July 9, 2009

Brian Wildsmith Overdrive


Given world enough and time, I guess I could get all deep into the children's illustration world to find the really incredible stuff. Then maybe I might have already known about Brian Wildsmith, a British illustrator and author whose lush, saturated style totally surprised me the other day at a library sale table.

Wildsmith had illustrated a few other titles for Oxford Press before his 1962 ABC won a Kate Greenaway Medal [a British children's illustration award that was only begun in 1955, so it wasn't quite as Caldecott as it has become].


I found his 1964 version of Mother Goose, and the watery depth and complexity of his drawings really blew me away. While flipping through just now to find an example to shoot, I realized I wanted to find a really psychedelic one, but in fact, the muted ones are even better--just not in small webpix.

In 1964 in England, they were still including some of the problematic Mother Goose rhymes, too, so there's plenty of whipping and beating to explain away.


As Wildsmith got more and more popular, his style kind of crisped up. His Professor Noah's Spaceship was published in 1980, but it still takes a healthy 70's crying Indian attitude to the problem of pollution. There's also a bit of Wall*E and Planet of the Apes thrown in for good measure. While Wildsmith still some limpid spots in Wildsmith's intensely colored drawings, most of it is pretty sharp-edged and Colorform-flat.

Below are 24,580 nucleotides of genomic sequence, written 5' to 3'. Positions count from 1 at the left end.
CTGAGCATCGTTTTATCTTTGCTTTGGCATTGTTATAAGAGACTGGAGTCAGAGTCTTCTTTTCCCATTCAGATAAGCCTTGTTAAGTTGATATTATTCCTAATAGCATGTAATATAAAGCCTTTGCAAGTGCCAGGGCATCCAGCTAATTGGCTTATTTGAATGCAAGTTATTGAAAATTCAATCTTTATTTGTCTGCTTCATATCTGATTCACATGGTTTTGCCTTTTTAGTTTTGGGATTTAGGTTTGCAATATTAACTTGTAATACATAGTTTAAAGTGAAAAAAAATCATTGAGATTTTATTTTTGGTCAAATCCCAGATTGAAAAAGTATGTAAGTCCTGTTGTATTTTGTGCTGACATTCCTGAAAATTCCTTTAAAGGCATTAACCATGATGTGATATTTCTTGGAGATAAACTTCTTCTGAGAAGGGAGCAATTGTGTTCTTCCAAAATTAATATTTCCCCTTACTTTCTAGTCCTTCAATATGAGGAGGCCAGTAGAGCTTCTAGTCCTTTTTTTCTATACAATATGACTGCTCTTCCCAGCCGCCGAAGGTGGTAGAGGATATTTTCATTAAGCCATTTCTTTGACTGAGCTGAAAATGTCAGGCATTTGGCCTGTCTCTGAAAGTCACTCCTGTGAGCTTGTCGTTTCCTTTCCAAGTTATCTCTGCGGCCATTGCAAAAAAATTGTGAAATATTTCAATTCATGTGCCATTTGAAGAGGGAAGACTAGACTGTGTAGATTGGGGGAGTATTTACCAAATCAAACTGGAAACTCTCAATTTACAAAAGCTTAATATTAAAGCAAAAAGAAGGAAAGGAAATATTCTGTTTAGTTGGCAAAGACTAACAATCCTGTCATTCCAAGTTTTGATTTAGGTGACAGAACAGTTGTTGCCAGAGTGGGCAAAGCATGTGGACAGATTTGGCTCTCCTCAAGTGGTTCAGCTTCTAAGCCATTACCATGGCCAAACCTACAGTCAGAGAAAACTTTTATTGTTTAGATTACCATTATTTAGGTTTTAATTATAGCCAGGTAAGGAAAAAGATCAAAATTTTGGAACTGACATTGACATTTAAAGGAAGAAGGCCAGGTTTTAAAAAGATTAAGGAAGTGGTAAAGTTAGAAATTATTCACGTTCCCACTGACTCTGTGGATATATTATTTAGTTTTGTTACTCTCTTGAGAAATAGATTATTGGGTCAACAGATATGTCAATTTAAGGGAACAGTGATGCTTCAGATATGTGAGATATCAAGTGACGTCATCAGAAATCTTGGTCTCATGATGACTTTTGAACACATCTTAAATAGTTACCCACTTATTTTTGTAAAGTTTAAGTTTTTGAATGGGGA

Wildsmith's apparently big in Japan, has his own little museum and everything. Whether that popularity came about before or after 1996, when he was selected to illustrate Katie and the Dream-Eater, a children's folktale written by Her Imperial Highness Princess Takamodo, who is married to the current emperor's cousin, I can't say.


A dream-eater, known as a baku, is popular in Japanese folklore, and when the book was published, HIH's third and youngest daughter would've been around 5-yo, so I expect it was a hit. But while Western librarians raved over Wildsmith's art, which look to be even more drawing than painting, they were not awed by the princess's apparently elliptical narrative style. Who knows, it may just be a cultural thing. I find that a lot of Japanese children's books are driven more by atmosphere or picture than by plot developments. I see HIH published another kid's book in 1998, so it must not have been a total embarrassment.

Wildsmith's Amazon results are kind of daunting. If anyone has a recommendation of a favorite title or a dud, please chime in below.

Buy Brian Wildsmith's A.B.C., Mother Goose, or Professor Noah's Spaceship, which is much more than the $0.25 I paid. [amazon]
Museum of Brian Wildsmith Picture Book Art, Shizuoka [metm.co.jp, via brianwildsmith.com]
Check out Katie and the Dream-Eater in English or the original Japanese version [amazon, amazon jp]

1 Comment

i was looking for my family ( wildsmith )history on the internet when i found this if brian ever sees this i want him to reply back as im going to do a report on my family history . it will help me no end to find out about brian and his illistrations are amazing GO BRIAN!!!!!

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